The World Bank celebrated the 20th anniversary of its Land and Poverty conference in Washington D.C./USA from 25 to 29 March 2019. When the series started 20 years ago, the land issue was not high on the international agenda. The focus at that time was on securing land rights for smallholder farmers, obtaining credit for agricultural growth, increasing income, lowering poverty and economic resilience. It was a time when agricultural prices were as low as interest in farmland and in other agricultural and food issues, in developing and developed countries, including in development assistance.
Then came the global food price crisis in 2007/2008, soon after the financial crisis. Both crises triggered a renewed global interest in land on all continents, for production and for speculation. Many countries experienced rushes to land, and the phenomenon of land grabbing made it to the headlines in the media across the world. More generally, discussions restarted about the appropriate size of agricultural units, particularly smallholders versus large holdings. It became clear that better land governance was needed to protect the smallholder farmers and other poor people using land-based natural resources against loss of access to these resources, but also to improve and clarify conditions for land acquisitions by investors as well as farmers who want to grow. The declaration of the Voluntary Guidelines on the Responsible Governance of Tenure of Land, Fisheries and Forests in the Context of National Food Security (known as the VGGT) by the Committee on World Food Security (CFS) in 2012 was a landmark in that regard.
However, this was not the end of the “land story”. At least six more phenomena add to an increasing focus on land, and this year’s lead theme at the World Bank’s Land and Poverty conference, ‘Catalyzing Innovation’, hints to another cross-cutting topic that will influence land governance profoundly. The conference, in which more than 1,500 participants from governments, academics, civil society and the private sector discussed the latest research, general trends, achievements and setbacks around land governance in the world, is a good mirror of the growing and changing attention given to land issues.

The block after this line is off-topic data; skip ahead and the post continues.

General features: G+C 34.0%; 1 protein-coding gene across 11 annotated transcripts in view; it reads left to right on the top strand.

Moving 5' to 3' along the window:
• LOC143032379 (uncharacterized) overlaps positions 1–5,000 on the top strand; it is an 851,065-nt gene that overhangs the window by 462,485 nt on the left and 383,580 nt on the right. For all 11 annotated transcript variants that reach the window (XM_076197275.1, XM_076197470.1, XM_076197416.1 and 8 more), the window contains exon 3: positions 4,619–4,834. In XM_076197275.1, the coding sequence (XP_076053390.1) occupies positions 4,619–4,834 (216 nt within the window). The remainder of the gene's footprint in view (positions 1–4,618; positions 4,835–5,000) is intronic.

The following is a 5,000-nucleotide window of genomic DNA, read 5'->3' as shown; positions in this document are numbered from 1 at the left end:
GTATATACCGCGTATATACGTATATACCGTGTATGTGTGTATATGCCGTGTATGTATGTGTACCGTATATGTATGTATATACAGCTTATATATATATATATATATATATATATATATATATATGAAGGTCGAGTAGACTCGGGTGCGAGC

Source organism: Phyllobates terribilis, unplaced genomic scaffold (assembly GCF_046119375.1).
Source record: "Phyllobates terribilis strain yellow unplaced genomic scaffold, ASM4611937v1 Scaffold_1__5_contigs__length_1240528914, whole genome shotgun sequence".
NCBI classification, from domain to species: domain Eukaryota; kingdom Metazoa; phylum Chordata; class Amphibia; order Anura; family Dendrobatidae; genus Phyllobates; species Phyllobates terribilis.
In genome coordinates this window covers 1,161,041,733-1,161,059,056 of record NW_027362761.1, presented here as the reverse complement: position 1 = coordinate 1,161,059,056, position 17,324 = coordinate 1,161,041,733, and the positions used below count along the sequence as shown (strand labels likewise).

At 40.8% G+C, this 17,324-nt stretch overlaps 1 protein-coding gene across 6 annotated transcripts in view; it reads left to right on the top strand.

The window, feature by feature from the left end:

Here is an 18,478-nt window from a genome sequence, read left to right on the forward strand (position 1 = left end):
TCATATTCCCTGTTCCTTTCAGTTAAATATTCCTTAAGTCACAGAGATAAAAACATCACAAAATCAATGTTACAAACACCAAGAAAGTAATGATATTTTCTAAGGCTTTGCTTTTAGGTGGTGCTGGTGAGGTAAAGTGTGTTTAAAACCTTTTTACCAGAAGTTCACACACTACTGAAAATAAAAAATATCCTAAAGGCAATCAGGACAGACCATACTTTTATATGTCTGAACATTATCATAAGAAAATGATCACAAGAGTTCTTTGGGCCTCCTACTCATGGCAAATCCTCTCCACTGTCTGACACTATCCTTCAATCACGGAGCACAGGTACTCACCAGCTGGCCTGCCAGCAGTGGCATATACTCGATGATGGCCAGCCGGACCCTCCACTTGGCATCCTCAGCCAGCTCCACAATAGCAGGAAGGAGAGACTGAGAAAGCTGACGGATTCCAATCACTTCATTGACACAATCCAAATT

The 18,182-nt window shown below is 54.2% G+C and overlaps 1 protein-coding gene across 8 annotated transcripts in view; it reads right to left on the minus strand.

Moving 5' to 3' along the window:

The quest for safeguarding biodiversity through area protection following, for instance, the Aichi target of protecting at least 17 per cent of the landscape brings environmentalists and the tourism industry up against farmers and local communities. It has been increasingly (re)discovered that land is key to political stability and security. For example, the 2012 UN report Toolkit and guidance for preventing and managing land and natural resources conflict states that “land issues have played a significant role in all but three of the more than 30 intra-state conflicts that have taken place in Africa since 1990”. Also at individual level, land issues are dominating conflicts in Sub-Saharan Africa. Even land redistribution has been back on the agenda in at least some countries (e.g. South Africa, Colombia), following a global hype in the 1960s and 70s with very mixed experiences. Booming urbanisation often creates chaos in the peripheries and a lot of losers, such as informal squatters who are displaced (but also winners, e.g. investors and formal industries, and their workforce, in need of land or farmers who can sell agricultural land at very high prices) and uncertainty particularly in countries with weak land rights. Not only is a fair distribution of gains and losses necessary, but also urban planning requires secure land rights, transparent planning processes and fair transfers. Land is increasingly seen as a source for taxation in the international quest to increase the rate of government revenue.